WA residents to fight Toodyay landfill plans in Supreme Court

Court case
Five Toodyay residents continue protest of Opal Vale landfill.

A group of five residents in Toodyay, a small town 85 kilometres east of Perth, are looking to take their protest against a landfill site to the state’s highest court, according to ABC reports released yesterday.

In August, Perth-based company Opal Vale was granted approval to construct a landfill near Toodyay. However five residents are arguing the decision, saying that is should be overturned because the Department of Environment Regulation (DER) did not follow proper procedure.

The resident’s primary concerns had to do with contamination of underground and surface water sources, according to the ABC report.

A report by Stass Environmental in December 2014 found that “The groundwater conditions at the site are favorable for the development of a waste management facility.”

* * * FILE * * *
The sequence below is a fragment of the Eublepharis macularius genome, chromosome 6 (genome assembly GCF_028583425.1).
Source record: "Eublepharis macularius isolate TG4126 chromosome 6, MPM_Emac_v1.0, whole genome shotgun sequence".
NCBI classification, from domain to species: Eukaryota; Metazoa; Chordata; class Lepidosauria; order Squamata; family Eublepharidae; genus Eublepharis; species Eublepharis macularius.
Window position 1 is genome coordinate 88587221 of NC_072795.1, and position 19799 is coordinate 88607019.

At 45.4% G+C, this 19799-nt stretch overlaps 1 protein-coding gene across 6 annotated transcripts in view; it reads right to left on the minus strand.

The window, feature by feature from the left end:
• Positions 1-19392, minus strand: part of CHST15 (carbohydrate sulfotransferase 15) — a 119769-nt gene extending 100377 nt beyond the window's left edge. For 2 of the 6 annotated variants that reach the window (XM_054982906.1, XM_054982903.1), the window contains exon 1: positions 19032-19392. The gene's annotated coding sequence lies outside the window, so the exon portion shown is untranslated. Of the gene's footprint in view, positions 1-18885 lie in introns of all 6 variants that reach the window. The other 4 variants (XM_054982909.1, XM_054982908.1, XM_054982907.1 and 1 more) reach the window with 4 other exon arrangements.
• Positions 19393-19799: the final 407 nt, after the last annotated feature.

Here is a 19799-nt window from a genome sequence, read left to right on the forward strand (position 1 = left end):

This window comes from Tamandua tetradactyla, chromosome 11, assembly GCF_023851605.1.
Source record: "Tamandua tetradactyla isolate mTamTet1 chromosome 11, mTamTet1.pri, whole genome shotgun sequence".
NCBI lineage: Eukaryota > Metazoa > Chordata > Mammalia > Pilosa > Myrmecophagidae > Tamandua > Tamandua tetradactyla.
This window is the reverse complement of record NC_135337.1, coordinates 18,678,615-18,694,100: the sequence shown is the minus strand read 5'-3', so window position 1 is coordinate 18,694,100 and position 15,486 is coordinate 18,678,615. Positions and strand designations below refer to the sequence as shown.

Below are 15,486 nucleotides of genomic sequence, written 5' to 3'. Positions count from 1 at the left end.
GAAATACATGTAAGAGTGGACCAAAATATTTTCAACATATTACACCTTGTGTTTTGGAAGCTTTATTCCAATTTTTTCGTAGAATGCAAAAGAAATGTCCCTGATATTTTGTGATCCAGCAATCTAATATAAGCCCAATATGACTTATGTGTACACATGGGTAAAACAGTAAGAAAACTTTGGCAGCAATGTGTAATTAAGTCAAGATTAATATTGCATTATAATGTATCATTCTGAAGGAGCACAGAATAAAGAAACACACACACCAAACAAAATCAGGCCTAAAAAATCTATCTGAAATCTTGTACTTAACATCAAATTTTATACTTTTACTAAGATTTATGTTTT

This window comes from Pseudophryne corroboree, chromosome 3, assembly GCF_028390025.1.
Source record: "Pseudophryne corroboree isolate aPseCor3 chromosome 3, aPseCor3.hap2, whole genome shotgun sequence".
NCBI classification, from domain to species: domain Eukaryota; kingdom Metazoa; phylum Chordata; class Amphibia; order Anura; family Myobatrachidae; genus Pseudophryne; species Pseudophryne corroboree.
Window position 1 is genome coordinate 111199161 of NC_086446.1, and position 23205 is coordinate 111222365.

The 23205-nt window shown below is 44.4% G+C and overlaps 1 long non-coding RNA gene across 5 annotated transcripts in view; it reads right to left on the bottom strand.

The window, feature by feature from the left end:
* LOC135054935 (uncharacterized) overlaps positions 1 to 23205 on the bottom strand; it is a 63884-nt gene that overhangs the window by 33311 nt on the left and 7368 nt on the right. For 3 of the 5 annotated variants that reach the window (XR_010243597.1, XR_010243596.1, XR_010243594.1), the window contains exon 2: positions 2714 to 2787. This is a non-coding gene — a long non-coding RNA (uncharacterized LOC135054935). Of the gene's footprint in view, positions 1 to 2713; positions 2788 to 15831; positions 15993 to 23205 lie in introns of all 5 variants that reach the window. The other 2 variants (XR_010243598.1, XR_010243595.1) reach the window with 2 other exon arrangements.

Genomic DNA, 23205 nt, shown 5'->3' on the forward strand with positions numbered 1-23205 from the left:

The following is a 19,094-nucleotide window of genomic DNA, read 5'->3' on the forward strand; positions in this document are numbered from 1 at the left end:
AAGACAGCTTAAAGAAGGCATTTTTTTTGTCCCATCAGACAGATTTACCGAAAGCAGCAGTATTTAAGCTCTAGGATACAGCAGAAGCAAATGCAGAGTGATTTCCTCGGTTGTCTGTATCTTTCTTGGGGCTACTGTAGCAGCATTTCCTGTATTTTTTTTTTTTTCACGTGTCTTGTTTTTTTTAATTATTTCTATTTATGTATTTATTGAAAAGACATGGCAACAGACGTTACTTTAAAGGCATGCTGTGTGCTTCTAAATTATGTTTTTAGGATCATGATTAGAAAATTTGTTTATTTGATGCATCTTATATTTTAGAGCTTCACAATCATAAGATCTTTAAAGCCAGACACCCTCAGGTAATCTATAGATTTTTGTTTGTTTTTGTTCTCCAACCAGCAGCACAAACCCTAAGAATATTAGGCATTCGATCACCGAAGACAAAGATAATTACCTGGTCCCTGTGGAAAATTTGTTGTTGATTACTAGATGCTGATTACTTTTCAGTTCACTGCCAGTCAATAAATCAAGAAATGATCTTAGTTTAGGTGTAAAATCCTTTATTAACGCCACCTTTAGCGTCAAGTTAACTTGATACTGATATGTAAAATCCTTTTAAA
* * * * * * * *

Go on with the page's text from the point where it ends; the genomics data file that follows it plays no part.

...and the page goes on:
The report further noted, however, that: “Modelling of the most sensitive receptor pathways shows that it will take in excess of 90 years for water leaking from the landfill to reach the most sensitive and closest receptor – the Jimperding Brook. The Bioscreen model suggests that it may take as little as 17 years for a contaminant ‘breakthrough’ to be observed at the Brook (first recorded concentration) if a preferential groundwater flow path exists in a direct line between the landfill and Jimperding Brook.”

The matter is due in the Supreme Court in Perth on 8 August.


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